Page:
Good impressions:
image and authority in medieval seals

11 January – 20 May 2007

This exhibition is now closed

Room 69a

The medieval period saw an unprecedented use of seals to validate legal documents and to protect personal correspondence. This exhibition features royal, Episcopal, ecclesiastic and aristocratic seals alongside those of towns and tradesmen to take a comprehensive look at how medieval people saw themselves.

Many of the secular seals are rare survivals of non-religious art showing the medieval fondness for nature and animals. High status seals include those of Robert Fitzwalter, principal among the barons who compelled King John to agree to Magna Carta and Isabella of Hainault, queen of Philip II of France. From the 1140s to the early 1300s, the aristocracy used small counterseals set with classical gems to demonstrate taste refinement and education.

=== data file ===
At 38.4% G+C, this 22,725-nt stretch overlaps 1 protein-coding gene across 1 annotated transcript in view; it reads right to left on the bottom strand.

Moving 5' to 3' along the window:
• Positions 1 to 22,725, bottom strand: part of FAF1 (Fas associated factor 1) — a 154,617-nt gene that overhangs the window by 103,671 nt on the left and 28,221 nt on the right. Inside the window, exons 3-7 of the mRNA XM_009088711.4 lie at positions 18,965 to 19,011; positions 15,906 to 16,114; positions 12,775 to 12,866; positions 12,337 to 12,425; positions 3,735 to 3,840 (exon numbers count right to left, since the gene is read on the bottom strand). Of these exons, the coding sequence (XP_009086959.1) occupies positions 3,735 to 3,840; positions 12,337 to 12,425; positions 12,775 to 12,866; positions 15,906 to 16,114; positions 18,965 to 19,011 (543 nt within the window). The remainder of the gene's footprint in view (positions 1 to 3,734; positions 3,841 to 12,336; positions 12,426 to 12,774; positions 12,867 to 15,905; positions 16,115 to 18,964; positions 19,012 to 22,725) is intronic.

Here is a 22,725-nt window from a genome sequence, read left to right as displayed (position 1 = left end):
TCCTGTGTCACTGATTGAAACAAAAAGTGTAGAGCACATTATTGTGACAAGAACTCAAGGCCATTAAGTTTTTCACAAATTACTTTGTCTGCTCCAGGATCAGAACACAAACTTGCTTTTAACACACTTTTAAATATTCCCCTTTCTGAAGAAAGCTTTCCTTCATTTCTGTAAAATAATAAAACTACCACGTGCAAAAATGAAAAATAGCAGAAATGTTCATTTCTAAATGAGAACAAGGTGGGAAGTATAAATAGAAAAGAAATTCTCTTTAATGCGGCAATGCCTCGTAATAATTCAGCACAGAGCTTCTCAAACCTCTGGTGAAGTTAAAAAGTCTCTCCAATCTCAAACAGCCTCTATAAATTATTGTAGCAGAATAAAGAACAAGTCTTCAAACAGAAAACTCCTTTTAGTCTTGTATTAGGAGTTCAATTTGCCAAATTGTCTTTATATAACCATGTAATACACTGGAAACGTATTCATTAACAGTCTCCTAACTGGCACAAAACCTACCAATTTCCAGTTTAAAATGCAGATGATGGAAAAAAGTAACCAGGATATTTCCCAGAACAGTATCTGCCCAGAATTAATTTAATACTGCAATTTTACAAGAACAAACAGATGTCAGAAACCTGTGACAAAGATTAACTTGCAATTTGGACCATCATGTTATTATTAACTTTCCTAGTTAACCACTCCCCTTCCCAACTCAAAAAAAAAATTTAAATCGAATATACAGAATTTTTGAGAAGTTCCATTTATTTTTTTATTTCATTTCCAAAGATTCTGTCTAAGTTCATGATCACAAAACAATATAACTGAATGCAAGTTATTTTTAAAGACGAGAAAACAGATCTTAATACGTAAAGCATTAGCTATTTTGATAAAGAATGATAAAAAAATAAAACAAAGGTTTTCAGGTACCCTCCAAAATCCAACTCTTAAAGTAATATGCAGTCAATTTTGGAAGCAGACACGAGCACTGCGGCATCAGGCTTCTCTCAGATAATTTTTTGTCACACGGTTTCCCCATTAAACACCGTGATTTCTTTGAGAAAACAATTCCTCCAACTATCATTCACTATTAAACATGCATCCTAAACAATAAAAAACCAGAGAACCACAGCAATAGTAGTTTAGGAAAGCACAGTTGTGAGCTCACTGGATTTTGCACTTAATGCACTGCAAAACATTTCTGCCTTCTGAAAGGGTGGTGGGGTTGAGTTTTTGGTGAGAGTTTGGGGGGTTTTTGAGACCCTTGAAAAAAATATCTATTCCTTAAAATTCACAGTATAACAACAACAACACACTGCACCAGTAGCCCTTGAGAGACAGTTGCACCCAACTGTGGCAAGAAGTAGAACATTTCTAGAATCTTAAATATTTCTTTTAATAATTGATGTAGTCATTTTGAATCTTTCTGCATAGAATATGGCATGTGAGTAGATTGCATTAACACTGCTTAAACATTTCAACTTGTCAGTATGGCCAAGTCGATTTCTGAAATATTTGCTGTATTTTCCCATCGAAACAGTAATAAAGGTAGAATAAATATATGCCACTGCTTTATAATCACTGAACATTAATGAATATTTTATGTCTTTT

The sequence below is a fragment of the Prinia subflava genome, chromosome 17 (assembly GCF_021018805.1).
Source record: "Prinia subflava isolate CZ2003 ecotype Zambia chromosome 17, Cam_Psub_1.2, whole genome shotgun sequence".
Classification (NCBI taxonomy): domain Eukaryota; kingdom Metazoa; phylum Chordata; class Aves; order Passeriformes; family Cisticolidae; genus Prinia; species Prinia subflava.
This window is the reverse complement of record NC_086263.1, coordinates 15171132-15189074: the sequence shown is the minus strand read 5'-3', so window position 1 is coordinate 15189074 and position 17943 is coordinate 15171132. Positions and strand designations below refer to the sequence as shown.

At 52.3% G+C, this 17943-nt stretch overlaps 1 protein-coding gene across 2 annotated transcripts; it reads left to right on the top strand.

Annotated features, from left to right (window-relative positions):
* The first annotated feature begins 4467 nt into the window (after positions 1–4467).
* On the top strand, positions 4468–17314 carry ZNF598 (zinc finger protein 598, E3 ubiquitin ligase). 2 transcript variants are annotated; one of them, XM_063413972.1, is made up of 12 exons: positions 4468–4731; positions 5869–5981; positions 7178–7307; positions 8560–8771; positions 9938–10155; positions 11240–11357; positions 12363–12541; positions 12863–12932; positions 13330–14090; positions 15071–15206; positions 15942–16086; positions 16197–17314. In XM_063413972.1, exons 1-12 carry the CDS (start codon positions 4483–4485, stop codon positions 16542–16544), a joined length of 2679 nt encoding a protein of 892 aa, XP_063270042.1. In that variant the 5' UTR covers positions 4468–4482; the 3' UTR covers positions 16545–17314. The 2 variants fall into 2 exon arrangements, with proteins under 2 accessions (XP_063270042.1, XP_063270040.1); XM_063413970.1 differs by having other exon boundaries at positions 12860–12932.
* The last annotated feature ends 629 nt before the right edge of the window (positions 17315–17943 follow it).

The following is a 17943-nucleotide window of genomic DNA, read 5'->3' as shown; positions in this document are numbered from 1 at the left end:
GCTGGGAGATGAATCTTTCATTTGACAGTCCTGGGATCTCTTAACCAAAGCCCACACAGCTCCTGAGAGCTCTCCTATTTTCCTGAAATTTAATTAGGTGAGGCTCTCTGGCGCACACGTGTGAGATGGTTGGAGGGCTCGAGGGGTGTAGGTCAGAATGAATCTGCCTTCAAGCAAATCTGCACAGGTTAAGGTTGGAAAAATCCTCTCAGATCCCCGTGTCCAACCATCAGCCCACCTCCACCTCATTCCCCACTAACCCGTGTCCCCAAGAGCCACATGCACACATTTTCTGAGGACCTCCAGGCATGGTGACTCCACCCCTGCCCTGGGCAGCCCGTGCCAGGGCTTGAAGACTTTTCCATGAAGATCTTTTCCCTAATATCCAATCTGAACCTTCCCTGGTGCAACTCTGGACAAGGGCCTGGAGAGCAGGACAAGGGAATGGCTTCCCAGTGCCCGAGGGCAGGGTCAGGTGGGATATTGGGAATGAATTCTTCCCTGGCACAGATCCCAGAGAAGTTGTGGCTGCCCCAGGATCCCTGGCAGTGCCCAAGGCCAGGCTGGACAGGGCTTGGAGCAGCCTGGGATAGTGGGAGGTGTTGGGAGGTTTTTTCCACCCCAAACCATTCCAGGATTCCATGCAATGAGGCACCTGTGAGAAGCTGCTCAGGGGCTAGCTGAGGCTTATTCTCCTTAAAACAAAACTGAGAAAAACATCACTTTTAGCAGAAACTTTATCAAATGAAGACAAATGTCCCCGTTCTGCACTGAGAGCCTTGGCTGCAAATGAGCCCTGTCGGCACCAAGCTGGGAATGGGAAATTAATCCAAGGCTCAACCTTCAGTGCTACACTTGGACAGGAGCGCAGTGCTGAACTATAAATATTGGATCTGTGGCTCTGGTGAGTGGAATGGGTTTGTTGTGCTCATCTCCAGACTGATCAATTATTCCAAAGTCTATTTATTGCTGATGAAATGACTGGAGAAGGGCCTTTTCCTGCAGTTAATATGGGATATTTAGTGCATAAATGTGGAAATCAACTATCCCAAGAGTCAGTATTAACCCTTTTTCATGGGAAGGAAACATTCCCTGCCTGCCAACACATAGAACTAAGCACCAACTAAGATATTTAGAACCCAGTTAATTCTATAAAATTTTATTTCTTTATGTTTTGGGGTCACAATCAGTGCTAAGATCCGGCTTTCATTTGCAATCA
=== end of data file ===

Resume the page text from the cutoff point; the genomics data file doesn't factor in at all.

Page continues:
The recent find from Swanley, Kent of a thirteenth century silver seal set with a gem portrait of the Roman Emperor Antoninus Pius (reigned AD 138-161) belongs to this category of seal and is on display for the first time.

Read about the Good impressions research project 

Find out more about the the seal-die of Robert Fitzwalter on the Google Cultural Institute 

Read the press release about the exhibition 

Seal-die of Robert Fitzwalter

Seal-die of Robert Fitzwalter. The coat of arms of an English baron. Medieval, about AD 1213-19. From England.